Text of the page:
By B.A. Moreill, The Press-Citizen
If there was ever a contest for a confluence of major life events, Sabah Hassain Enayah might take the prize.
In August, Enayah, 31, moved her young family from Iraq to a new home in a new country with only a minimal handle on the language. Within 10 days, she gave birth by Cesarean section to her third child, and four days later was in class at the University of Iowa.
They were half a globe removed from the calamities that befell their native country last month, but in the weeks since, members Iowa City’s Japanese community have been doing all they can to lend a hand. The University of Iowa’s Japanese Students and Scholars Club sold baked goods, origami crafts and T-shirts to raise money for Red Cross disaster relief Sunday at UI’s annual Celebrating Cultural Diversity Festival. Club member Atsushi Yahashiri, a post-doctoral research scholar in microbiology at UI, said his group and other Japanese organizations in the Iowa City and Cedar Rapids area have rallied together since the March 11 earthquakes and tsunami.
This announcement appeared in the Iowa City Press-Citizen.
The University of Iowa Center for Human Rights will host several events related to labor rights and the Triangle shirtwaist factory fire of 1911. All events are free and open to the public.
By Alison Sullivan, The Daily Iowan
Political uprisings in numerous Middle Eastern countries and a disaster in Japan have kept study-abroad offices on their toes and in touch with students abroad this semester.
“This semester has had the most challenges in terms of study abroad and security of students,” said Janis Perkins, the director of the University of Iowa Office of Study Abroad.
And officials at many universities nationwide echo Perkins.
Aiming to build strong ties between students of the US and Pakistan, the US Education Foundation in Pakistan (USEFP) is ready to launch a summer programme for students of 11th and 12th standard.
By Katherine Mangan, The Chronicle of Higher Education
The University of Iowa Center for Human Rights (UICHR) is partnering with Iowa City’s Working Group Theatre and other local organizations to end gender identity-related discrimination, oppression and bullying through two upcoming events inspired by the “It Gets Better Project,” a worldwide movement to support Lesbian, Gay, Bisexual and Transgendered (LGBT) youth. Both of these events are free and open to the public.
By Laura Willis, The Daily Iowan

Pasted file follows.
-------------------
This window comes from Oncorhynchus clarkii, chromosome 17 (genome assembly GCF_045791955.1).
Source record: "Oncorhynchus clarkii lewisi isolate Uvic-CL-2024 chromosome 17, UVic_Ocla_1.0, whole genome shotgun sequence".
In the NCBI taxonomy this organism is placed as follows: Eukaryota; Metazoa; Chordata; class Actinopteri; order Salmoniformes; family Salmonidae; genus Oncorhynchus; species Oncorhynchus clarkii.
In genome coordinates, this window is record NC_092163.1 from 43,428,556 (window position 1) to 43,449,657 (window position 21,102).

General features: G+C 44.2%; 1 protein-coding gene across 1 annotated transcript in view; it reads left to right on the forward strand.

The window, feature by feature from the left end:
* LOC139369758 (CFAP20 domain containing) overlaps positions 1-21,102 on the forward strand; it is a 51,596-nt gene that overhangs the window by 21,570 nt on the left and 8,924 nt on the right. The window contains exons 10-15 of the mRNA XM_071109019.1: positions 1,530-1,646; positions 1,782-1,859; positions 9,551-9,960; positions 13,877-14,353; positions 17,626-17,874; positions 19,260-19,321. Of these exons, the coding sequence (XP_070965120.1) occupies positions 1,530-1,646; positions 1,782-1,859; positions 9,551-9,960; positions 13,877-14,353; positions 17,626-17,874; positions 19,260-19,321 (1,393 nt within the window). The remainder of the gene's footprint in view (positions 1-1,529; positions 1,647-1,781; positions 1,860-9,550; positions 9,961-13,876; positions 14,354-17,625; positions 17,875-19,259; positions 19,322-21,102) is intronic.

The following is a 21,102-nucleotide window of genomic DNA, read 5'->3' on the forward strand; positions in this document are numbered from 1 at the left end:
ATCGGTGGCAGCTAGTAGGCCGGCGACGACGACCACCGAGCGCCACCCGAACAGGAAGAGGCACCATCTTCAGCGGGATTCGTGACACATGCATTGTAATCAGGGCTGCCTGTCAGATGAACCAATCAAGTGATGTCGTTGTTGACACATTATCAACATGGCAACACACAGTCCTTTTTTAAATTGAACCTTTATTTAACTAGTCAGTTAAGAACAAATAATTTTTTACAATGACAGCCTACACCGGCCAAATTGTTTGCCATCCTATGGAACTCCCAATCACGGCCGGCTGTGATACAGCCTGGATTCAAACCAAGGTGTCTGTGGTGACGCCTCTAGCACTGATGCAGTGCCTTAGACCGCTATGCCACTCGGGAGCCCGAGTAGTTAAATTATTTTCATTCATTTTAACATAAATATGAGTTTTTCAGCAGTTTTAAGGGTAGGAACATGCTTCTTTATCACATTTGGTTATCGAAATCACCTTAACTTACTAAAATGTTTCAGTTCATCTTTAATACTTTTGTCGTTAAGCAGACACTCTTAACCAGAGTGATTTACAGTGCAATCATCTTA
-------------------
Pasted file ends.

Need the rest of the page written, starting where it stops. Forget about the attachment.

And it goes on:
Dinner-table conversations at the Kjaer house centered around politics and ideas. Growing up near her Danish grandparents and a father who taught world history, life for Joan Kjaer revolved around diverse cultures.
“I never thought the world was a scary place,” she said. “I just wanted to know more.”
Yume Hidaka, a native of Kagoshima in southwest Japan, crouched under desks with her head safely covered during practice drills every year from elementary school through college to prepare for a potential earthquake.
“We all knew that it could happen sometime sooner or later to any part of Japan. But of course no one expected it to be that big,” Hidaka said, referring to the massive earthquake and subsequent tsunami that hit her home country on March 11, 2011.
By Michelle McConnaughey, The Daily Iowan
In the Japanese school where James O’Hollearn works, students are now served milk and bread for lunch every day. Power outages across the region don’t allow other food to be refrigerated.
O’Hollearn graduated from the University of Iowa in 2008, and he is staying in Yamanashi. Though he’s 250 kilometers away from the damaged nuclear plants and the other devastation of the tsunami, he’s still feeling the effects.
The following report appear in the Financial Express. The report focuses on a recent conference in Dhaka, Bangladesh, which Scott King attended. King is the assistant dean of International Programs for the International Student & Scholar Services.
There are currently seven students from Bangladesh studying at The University of Iowa.
The following was featured in fyi, the UI faculty and staff newsletter. Sidel is also an International Studies faculty member.
Law professor Mark Sidel is working closely with the United Nations Development Programme in Vietnam to develop legal and judicial reforms in a country where he’s no stranger.
This announcement appeared in Eastern Iowa Life.
“Starving for Water: The Global Water Crisis” is the topic at the next “WorldCanvass” program Friday, March 25. The program will be held from 5 to 7 p.m. in a new location, Room 2780 of the University Capitol Centre. It is free and open to the public.
By B.A. Morelli, The Press-Citizen
Local residents and students tried to contact loved ones affected by Friday’s deadly tsunami that rocked Japan and sent people scrambling in Hawaii and West Coast cities.